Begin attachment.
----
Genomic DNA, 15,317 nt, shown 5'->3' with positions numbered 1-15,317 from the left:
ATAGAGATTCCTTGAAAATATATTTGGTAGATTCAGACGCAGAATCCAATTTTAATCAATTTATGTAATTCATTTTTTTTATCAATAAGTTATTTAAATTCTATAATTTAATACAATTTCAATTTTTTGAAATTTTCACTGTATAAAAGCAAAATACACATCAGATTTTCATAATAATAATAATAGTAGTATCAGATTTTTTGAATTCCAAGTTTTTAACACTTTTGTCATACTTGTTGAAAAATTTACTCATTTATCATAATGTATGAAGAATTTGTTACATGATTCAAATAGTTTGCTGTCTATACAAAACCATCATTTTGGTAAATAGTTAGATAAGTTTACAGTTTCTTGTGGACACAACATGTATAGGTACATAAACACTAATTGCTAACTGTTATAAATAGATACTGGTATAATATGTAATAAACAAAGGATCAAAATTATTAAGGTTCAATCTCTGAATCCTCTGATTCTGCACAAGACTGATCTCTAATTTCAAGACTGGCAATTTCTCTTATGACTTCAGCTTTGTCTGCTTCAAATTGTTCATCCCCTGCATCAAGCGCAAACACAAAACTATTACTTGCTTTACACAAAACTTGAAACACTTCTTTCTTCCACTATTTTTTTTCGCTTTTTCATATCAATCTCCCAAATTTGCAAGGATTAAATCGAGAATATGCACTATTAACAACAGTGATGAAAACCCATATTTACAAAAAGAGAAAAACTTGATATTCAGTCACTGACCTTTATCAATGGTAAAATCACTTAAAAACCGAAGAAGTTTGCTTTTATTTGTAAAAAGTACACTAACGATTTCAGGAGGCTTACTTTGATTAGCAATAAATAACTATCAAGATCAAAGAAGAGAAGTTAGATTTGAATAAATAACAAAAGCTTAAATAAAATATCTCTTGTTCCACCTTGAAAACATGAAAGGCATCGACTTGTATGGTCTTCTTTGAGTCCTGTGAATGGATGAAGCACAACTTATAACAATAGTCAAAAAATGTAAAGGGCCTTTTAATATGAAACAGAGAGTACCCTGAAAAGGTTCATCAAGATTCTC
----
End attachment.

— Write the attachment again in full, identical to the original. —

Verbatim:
Genomic DNA, 15,317 nt, shown 5'->3' with positions numbered 1-15,317 from the left:
ATAGAGATTCCTTGAAAATATATTTGGTAGATTCAGACGCAGAATCCAATTTTAATCAATTTATGTAATTCATTTTTTTTATCAATAAGTTATTTAAATTCTATAATTTAATACAATTTCAATTTTTTGAAATTTTCACTGTATAAAAGCAAAATACACATCAGATTTTCATAATAATAATAATAGTAGTATCAGATTTTTTGAATTCCAAGTTTTTAACACTTTTGTCATACTTGTTGAAAAATTTACTCATTTATCATAATGTATGAAGAATTTGTTACATGATTCAAATAGTTTGCTGTCTATACAAAACCATCATTTTGGTAAATAGTTAGATAAGTTTACAGTTTCTTGTGGACACAACATGTATAGGTACATAAACACTAATTGCTAACTGTTATAAATAGATACTGGTATAATATGTAATAAACAAAGGATCAAAATTATTAAGGTTCAATCTCTGAATCCTCTGATTCTGCACAAGACTGATCTCTAATTTCAAGACTGGCAATTTCTCTTATGACTTCAGCTTTGTCTGCTTCAAATTGTTCATCCCCTGCATCAAGCGCAAACACAAAACTATTACTTGCTTTACACAAAACTTGAAACACTTCTTTCTTCCACTATTTTTTTTCGCTTTTTCATATCAATCTCCCAAATTTGCAAGGATTAAATCGAGAATATGCACTATTAACAACAGTGATGAAAACCCATATTTACAAAAAGAGAAAAACTTGATATTCAGTCACTGACCTTTATCAATGGTAAAATCACTTAAAAACCGAAGAAGTTTGCTTTTATTTGTAAAAAGTACACTAACGATTTCAGGAGGCTTACTTTGATTAGCAATAAATAACTATCAAGATCAAAGAAGAGAAGTTAGATTTGAATAAATAACAAAAGCTTAAATAAAATATCTCTTGTTCCACCTTGAAAACATGAAAGGCATCGACTTGTATGGTCTTCTTTGAGTCCTGTGAATGGATGAAGCACAACTTATAACAATAGTCAAAAAATGTAAAGGGCCTTTTAATATGAAACAGAGAGTACCCTGAAAAGGTTCATCAAGATTCTC